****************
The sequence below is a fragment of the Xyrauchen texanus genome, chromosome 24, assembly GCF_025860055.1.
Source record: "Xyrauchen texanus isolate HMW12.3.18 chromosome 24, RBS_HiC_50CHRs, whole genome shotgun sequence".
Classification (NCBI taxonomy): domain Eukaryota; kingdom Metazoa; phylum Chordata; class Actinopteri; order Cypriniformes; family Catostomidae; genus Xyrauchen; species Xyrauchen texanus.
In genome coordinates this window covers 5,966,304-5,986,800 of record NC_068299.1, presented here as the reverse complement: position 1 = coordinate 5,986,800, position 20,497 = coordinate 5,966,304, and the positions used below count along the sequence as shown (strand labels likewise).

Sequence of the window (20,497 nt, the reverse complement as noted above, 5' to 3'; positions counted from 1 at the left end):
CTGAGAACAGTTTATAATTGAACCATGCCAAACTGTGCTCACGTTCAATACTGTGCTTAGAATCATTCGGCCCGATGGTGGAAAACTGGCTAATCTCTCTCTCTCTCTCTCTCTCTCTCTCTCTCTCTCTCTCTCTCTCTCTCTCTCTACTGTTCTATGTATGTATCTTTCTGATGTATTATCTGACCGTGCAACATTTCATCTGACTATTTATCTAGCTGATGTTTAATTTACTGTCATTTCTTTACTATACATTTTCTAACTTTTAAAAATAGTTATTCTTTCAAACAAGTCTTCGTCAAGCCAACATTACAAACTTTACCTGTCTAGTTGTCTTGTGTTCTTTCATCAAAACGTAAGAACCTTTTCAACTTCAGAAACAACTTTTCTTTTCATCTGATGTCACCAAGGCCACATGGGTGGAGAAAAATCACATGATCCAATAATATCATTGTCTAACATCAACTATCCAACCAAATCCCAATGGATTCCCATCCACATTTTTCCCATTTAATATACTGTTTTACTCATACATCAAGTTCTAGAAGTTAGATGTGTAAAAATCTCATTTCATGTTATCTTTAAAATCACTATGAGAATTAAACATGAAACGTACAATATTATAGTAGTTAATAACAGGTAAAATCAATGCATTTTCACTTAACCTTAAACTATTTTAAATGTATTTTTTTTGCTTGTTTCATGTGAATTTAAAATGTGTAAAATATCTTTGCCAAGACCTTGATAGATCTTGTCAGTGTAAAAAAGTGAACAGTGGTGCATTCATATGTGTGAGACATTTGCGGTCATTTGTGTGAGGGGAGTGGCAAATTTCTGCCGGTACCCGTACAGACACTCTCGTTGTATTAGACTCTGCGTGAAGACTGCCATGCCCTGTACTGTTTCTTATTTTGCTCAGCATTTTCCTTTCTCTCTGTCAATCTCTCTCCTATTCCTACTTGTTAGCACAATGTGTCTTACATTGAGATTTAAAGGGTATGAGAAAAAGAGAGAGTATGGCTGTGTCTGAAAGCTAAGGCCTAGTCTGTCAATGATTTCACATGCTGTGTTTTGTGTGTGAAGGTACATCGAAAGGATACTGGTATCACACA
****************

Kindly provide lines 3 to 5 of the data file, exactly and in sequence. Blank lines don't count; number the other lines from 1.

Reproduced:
Classification (NCBI taxonomy): domain Eukaryota; kingdom Metazoa; phylum Chordata; class Actinopteri; order Cypriniformes; family Catostomidae; genus Xyrauchen; species Xyrauchen texanus.
In genome coordinates this window covers 5,966,304-5,986,800 of record NC_068299.1, presented here as the reverse complement: position 1 = coordinate 5,986,800, position 20,497 = coordinate 5,966,304, and the positions used below count along the sequence as shown (strand labels likewise).

Sequence of the window (20,497 nt, the reverse complement as noted above, 5' to 3'; positions counted from 1 at the left end):